(Featured Photo by zelle duda on Unsplash.) Romance roleplay is one of the most prevalent kinds of plotline I see across all larping genres. Love it or hate it, chances are you’ve had to interact with it in some form — both in and out of character. Many of us absolutely love the highs of emotion that intense love stories can bring to a greater game — there isn’t much like the connection between true lovers and the tragedies, or the happily ever afters, that come therein. However, for as many of these plotlines as we’ve all seen, we’ve also seen it go awry. This is an area where roleplayers’ inability to set boundaries becomes extra problematic. At best, a person who lacks boundaries may end up with a passing crush on their in character lover without knowing that person out of character in the least. At worst? We’ve all seen marriages break up because one of the partners was in an unwise, unpermitted, or uncontrolled in character romance. The issues are so bad that half the people with whom I roleplay have sworn off ever doing any such plotlines, because they invite more trouble than they are worth.
However, like most challenging things, this roleplay can be done in a healthy fashion. I am, personally, someone who deeply enjoys this style of roleplay, but have spent much of my later years making certain to do it in clear cut, careful, pre-negotiated way so everyone knows what’s going on from the very start. I know I wasn’t always that way growing up and I’ve learned a lot of valuable lessons over the years of how to conduct such roleplay in a healthy manner. This blog certainly isn’t the definitive set of DO THIS OR YOU WILL FAIL rules, but these are the things I’ve done which have worked for me. If you are considering approaching this type of roleplay, especially if you have little experience with it, I recommend at least going in prepared with some of these guidelines.
Are You Single? Set Boundaries for Yourself Ahead of Time: LARP IS NOT YOUR PICK UP CLUB. If you are single and going into romantic roleplay in attempts to pick up? Just don’t. Stop right there. That’s a gross abuse of the trust that people put into roleplay and it’s being the type of roleplayer that gives all of us a bad name. But, I’m going to assume you’re not doing that. Most people aren’t. You’re just single, lonely, and it’d be nice to cuddle up with someone in a game. It’s important to establish with yourself that while in game romance might be nice, it’s not a substitute for what you may or may not want off game. You also do not actually know the person with whom you are having that romance. The emotions you are feeling? They are manufactured in a fictional space.
The bleed (larp-crushes, as the kids call it these days) can be a lovely feeling, but it’s passing and you should let it pass. It’s important to remind yourself both before and after games that the romance is fictional and if you are feeling that romantic bleed, to do EXTRA debriefing to get out of the headspace. Get to know the other person out of character, non-romantically. Focus on other friends. Separate from the space and the emotions. If you find yourself unable to separate? Well, this is probably not the kind of roleplay you should be pursuing at this point in your life. Or, if you really want to get into it, pull back from the intensity of the roleplay. Maybe don’t make out at game or do anything beyond holding hands? Figure out the best line for YOURSELF and know that going into any roleplay negotiation.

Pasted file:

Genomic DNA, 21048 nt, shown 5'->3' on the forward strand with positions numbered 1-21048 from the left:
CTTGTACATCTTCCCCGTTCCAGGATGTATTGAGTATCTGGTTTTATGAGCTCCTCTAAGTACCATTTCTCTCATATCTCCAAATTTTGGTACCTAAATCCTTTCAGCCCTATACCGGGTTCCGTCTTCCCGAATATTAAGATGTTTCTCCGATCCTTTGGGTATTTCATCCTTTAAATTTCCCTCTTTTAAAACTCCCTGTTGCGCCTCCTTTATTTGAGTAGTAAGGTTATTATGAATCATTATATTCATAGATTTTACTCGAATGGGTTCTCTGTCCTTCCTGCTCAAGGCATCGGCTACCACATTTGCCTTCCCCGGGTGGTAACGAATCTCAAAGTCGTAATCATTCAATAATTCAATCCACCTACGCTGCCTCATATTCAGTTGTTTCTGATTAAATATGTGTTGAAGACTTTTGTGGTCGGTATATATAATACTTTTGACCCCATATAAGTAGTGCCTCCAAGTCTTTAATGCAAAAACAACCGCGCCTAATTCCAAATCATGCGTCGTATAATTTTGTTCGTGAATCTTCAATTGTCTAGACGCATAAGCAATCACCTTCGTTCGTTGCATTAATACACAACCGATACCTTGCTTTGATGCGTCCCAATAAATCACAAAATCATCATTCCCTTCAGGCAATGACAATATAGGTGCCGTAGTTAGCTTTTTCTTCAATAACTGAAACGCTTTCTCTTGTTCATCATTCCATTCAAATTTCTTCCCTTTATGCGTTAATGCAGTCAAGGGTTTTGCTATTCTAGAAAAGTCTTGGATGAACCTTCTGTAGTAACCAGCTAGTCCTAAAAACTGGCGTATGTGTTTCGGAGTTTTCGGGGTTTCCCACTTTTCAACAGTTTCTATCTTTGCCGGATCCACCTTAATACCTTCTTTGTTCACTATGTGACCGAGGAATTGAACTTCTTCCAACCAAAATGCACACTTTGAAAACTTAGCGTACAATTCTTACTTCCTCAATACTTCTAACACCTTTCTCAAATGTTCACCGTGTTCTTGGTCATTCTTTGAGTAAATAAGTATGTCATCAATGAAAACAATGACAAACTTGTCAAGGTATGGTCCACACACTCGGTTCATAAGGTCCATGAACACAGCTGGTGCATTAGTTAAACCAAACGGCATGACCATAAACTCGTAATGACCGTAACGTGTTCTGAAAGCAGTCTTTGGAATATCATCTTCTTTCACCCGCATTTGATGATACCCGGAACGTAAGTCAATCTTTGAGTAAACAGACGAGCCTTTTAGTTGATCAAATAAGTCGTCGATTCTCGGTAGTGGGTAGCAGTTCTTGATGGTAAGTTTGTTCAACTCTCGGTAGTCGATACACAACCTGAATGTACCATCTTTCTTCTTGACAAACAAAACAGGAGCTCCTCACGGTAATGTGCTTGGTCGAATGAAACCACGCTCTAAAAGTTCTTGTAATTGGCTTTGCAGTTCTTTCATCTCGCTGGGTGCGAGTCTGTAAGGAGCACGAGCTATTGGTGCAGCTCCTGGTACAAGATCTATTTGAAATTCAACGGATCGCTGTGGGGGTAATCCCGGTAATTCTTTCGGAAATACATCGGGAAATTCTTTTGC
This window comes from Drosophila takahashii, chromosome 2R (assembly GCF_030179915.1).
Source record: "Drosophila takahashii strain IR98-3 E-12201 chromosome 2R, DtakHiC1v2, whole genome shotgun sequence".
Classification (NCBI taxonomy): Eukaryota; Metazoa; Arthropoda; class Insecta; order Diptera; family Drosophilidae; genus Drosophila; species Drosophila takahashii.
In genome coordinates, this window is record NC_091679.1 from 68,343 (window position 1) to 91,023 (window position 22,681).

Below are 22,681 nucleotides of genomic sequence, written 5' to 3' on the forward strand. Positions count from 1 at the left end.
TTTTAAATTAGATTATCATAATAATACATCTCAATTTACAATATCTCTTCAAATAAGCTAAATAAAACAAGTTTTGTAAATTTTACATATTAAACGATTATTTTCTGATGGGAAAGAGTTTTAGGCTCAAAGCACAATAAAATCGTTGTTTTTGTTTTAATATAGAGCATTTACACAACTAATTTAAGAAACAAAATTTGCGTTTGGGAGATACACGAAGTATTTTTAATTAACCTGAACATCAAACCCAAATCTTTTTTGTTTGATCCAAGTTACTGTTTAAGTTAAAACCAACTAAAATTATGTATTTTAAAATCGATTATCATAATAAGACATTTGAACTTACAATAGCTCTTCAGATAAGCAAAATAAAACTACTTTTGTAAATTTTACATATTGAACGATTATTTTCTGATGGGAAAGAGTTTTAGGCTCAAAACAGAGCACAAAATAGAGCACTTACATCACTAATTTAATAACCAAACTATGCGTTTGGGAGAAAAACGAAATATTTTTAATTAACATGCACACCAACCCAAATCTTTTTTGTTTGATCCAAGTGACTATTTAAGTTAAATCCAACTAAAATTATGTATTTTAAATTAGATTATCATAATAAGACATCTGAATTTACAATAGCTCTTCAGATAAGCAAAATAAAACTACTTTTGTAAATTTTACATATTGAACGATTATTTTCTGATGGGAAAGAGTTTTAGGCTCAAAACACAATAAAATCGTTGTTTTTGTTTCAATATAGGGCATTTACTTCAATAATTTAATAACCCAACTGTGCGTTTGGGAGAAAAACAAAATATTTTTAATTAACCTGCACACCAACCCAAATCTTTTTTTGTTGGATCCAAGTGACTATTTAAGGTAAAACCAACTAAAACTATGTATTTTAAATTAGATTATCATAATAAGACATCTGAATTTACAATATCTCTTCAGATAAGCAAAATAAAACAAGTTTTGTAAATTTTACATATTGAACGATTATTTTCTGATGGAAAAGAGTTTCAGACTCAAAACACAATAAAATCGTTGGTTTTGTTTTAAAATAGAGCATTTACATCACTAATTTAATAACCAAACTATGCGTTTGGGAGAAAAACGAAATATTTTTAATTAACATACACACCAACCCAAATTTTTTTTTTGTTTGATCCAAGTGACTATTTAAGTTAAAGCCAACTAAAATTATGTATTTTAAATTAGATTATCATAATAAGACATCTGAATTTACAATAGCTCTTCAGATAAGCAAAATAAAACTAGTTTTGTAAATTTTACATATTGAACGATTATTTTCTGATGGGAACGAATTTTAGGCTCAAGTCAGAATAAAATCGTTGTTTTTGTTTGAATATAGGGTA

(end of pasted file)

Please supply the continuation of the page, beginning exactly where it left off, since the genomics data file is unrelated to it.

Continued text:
Not Single? Communicate with Your Real Life Partner(s): I don’t care if you’re poly. I don’t care if you’ve done this a hundred times before. If you are entering a new gaming situation where romance is a possibility (be it a one-shot or a campaign game), and you haven’t set down clear, overarching rules in your relationship, you need to communicate with them. Tell them that you have signed up for a game where romance is a deep theme, or that you’ve been assigned a character in a committed relationship. Let them know everything you know and ask them what they are comfortable with you doing. Real life relationships ALWAYS come before roleplay and the more your partner knows, the less likely they are to feel jealous, cut out, or angry about the situation. Working with them to establish the boundaries you need to set with your roleplay relationships is essential to doing this in a healthy manner. These boundaries should AT LEAST include the following: Physical touch, in game communication, between game communications, and how emotionally deep the romance can proceed (aka: “I’m fine with you flirting with someone, but don’t get engaged to someone in character.”).
Communicate with Your In Game Partner: Once all those conversations are done and you have pre-set boundaries in your head that you are personally comfortable with for your own emotional state AND any possible OOC partners have approved, then you can approach the other person and open OOC dialogue about how to proceed. I generally start this with my name and intentions, then ask what my possible partner is comfortable doing. I never try to push my boundaries on someone first because if I’m approaching with the request of romantic roleplay, I want them to have full freedom without pressure of what I want. If they set rules that are beyond my boundaries, then I communicate the rules in which I need to play. If they do not, then I happily accept the limits that they set while always reminding them that the moment those limits change, they can always say no and there is never any obligation to continue.
If someone has approached me for romantic roleplay and I have pre-set boundaries with my partners, I will immediately establish those boundaries with them. As usual, the answer “Anything you want…” is a BAD response to consent negotiations, especially with romance. Making it clear where you need to stop, renegotiate any romantic scenes, and that you reserve the right to end the roleplay at ANY POINT IN TIME is highly important to accepting offers of romantic roleplay. If the person approaching you for it does not agree to that or seem comfortable with those terms, they are probably not someone you want to be having romantic roleplay with in the long run.
Check In After Each Game: If you don’t have the time (or want to break the scene) to check in after each encounter, make certain to MAKE TIME to check in on all levels after each game. A quick conversation out of character being certain that everyone is comfortable with what happened, that no one is bleeding too badly, and that your ooc partners are still comfortable with this relationship proceeding is a way to keep things healthy in a long term story. If you are playing in a one-shot, checking in with IC and OOC partners about OOC things is a wonderful way to help debrief an excellently intense experience.